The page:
by Staff Writers
Yangon, Myanmar (UPI) Mar 21, 2012
The Association of South East Asian Nations will send 23 election observers to Myanmar this month at the government's request, ASEAN said.
Forty-eight Parliamentary seats have been left vacant because the elected members were appointed to fill Cabinet posts and other executive positions in the central government.
"Myanmar has urged relevant countries to lift their sanctions and allow the country to pursue its development and to improve the living standards of its people," ASEAN said.
The agreement was first discussed during a meeting in February between ASEAN Secretary-General Surin Pitsuwan and Myanmar President Thein Sein during Surin's visit to Myanmar.
The ASEAN statement says the two leaders agreed that such a move "would boost transparency, which will add to the international goodwill that Myanmar has attracted so far."
The polls promise to be a test for how far Myanmar's nominally civilian government of former junta leaders are willing to go to hold an election recognized internationally as free and fair.
ASEAN's statement acknowledged that "the April by-election has attracted a lot of attention."
During his visit to Myanmar, Surin met the 1991 Nobel Peace Prize laureate Aung San Suu Kyi who, as leader of opposition party National League for Democracy, is contesting a seat in the election April 1.
Suu Kyi and her NLD party won a national election in 1990 but were refused power by the ruling military government.
She wasn't allowed to run in the November 2010 national election because she was under house arrest. But the government since has allowed her greater freedom than before to comment on the political situation.
Although many Western countries called the November 2010 national election process and result fraudulent, the government has been making efforts to show it is moving toward a more open society and political structure.
Suu Kyi, 66, has welcomed the move by Sein toward more open democracy but cautioned a lot more must be done. In particular, she wants an end to the 25 percent of parliamentary seats reserved for military members appointed by the government, itself made up former junta leaders who resigned their commissions to run as civilians.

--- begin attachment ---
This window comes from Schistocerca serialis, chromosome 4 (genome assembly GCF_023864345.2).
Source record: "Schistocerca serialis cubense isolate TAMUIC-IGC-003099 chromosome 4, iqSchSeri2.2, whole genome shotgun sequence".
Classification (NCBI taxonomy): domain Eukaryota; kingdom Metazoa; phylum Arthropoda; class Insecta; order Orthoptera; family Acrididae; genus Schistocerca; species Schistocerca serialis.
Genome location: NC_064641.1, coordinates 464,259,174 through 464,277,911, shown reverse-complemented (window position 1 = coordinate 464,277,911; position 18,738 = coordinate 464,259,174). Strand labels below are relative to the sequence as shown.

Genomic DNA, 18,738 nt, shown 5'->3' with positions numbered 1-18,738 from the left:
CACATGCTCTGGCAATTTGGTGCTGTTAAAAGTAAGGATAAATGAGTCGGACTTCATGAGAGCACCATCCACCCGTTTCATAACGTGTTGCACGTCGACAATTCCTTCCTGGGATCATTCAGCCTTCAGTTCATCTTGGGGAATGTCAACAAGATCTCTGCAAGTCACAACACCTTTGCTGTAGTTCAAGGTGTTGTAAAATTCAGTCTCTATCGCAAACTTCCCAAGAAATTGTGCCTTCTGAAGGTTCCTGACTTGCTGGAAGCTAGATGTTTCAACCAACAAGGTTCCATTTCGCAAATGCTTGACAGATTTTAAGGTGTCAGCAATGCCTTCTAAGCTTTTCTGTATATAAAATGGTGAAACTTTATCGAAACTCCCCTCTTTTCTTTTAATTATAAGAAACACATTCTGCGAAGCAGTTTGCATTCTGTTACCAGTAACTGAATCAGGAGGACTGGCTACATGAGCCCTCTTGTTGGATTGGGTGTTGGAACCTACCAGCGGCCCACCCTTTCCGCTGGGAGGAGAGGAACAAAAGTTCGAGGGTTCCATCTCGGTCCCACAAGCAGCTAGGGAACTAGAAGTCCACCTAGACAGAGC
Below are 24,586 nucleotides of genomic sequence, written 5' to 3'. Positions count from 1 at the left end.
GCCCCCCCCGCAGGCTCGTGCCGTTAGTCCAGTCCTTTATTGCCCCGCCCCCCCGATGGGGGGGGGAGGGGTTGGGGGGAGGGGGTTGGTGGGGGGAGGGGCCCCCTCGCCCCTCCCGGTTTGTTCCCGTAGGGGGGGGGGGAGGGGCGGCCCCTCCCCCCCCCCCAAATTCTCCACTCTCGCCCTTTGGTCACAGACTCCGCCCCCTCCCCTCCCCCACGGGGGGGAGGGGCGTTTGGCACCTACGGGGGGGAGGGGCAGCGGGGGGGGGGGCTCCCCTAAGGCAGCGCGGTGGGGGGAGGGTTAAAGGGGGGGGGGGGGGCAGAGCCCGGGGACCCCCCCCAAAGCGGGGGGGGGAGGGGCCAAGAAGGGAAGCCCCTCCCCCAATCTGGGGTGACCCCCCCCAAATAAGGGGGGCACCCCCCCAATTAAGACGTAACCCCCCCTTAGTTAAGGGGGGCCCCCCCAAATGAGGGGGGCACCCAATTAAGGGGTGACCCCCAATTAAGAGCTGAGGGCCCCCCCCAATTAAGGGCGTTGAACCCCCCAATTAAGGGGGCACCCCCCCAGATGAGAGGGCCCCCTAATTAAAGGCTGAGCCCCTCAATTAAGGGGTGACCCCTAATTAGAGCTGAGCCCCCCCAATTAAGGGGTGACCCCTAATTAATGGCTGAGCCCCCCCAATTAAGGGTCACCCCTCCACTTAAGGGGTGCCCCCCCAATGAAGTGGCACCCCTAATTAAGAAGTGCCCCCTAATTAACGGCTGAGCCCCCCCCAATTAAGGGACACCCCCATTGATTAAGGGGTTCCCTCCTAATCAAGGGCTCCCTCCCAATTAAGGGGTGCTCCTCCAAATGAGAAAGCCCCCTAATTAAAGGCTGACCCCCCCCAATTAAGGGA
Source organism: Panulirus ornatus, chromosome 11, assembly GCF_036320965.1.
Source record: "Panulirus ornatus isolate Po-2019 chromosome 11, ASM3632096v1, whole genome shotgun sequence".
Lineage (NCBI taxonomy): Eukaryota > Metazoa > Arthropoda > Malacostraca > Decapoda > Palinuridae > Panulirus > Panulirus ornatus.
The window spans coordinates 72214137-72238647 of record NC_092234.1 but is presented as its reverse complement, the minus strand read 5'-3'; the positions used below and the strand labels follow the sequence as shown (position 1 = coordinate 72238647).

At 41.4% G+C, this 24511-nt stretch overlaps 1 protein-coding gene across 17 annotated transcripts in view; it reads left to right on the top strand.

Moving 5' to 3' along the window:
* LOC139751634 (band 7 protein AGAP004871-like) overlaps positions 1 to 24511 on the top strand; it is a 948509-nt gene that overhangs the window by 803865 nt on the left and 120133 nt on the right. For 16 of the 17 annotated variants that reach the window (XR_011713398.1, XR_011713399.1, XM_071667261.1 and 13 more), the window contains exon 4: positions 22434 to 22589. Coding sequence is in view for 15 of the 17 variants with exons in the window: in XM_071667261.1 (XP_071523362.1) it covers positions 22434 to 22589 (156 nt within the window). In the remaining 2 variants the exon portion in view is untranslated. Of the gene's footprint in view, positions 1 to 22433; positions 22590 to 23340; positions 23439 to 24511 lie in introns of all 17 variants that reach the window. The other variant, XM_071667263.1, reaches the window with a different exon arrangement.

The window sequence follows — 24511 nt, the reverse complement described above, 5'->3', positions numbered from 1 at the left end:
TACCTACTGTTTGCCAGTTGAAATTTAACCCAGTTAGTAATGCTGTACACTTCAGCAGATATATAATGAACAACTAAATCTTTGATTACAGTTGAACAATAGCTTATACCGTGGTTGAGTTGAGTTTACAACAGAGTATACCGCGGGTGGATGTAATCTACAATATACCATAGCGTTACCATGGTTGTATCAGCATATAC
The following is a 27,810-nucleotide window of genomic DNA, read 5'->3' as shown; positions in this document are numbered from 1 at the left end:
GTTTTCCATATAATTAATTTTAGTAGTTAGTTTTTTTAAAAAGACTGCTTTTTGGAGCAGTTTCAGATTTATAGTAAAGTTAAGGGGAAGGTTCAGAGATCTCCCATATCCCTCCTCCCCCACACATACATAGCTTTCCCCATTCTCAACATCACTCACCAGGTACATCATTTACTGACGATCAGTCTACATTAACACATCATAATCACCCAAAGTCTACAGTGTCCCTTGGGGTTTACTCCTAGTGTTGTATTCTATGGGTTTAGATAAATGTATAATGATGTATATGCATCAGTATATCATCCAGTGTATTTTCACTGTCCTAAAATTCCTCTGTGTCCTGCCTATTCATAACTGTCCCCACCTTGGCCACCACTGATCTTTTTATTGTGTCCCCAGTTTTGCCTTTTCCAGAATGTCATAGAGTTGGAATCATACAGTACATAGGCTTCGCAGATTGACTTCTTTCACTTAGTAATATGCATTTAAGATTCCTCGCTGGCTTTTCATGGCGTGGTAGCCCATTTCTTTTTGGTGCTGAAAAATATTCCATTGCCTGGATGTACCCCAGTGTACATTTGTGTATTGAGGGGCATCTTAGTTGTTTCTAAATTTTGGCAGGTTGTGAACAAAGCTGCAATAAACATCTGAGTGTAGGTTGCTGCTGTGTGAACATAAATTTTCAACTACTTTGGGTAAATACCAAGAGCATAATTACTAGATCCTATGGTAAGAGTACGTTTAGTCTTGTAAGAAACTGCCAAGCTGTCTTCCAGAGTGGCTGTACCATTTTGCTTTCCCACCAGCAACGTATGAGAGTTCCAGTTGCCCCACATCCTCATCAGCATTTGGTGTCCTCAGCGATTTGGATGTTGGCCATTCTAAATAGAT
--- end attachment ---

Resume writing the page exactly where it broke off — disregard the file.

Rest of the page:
Tomas Ojea Quintana, the U.N. special envoy on human rights in Myanmar, recently told the U.N. Human Rights Council in Geneva that the elections would be a "key test" for the government which took office in January 2011.
"It is essential that they are truly free, fair, inclusive and transparent," he said.
"It is clear that there are ongoing and serious human rights concerns that remain to be addressed," said Quintana. "These cannot be ignored in the rush to reform and to move forward."
Press freedom remains a concern with the government planning to sue The Voice magazine over allegations of corruption in the Ministry of Mines, a report by the Irrawaddy news Web site, published from Thailand, said.
The state-run The New Light of Myanmar newspaper said the Ministry of Mining denied corruption allegations.
"Amid the country moving forward to full peace and development with discipline of democracy, it tarnishes the dignity of the ministry and is not ethical for the media to write like this," a statement from the Ministry of Mines said.
Democracy in the 21st century at TerraDaily.com
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Hong Kong election hinges on Chinese whispers
Hong Kong (AFP) March 21, 2012
Embattled Hong Kong leadership candidate Henry Tang said Wednesday he believed he could still win this weekend's election despite reports that Beijing has switched its support to his rival. Tang, a wealthy businessman and the city's former chief secretary, was believed to have Beijing's backing until a series of personal scandals and gaffes destroyed his standing with the general public. ... read more
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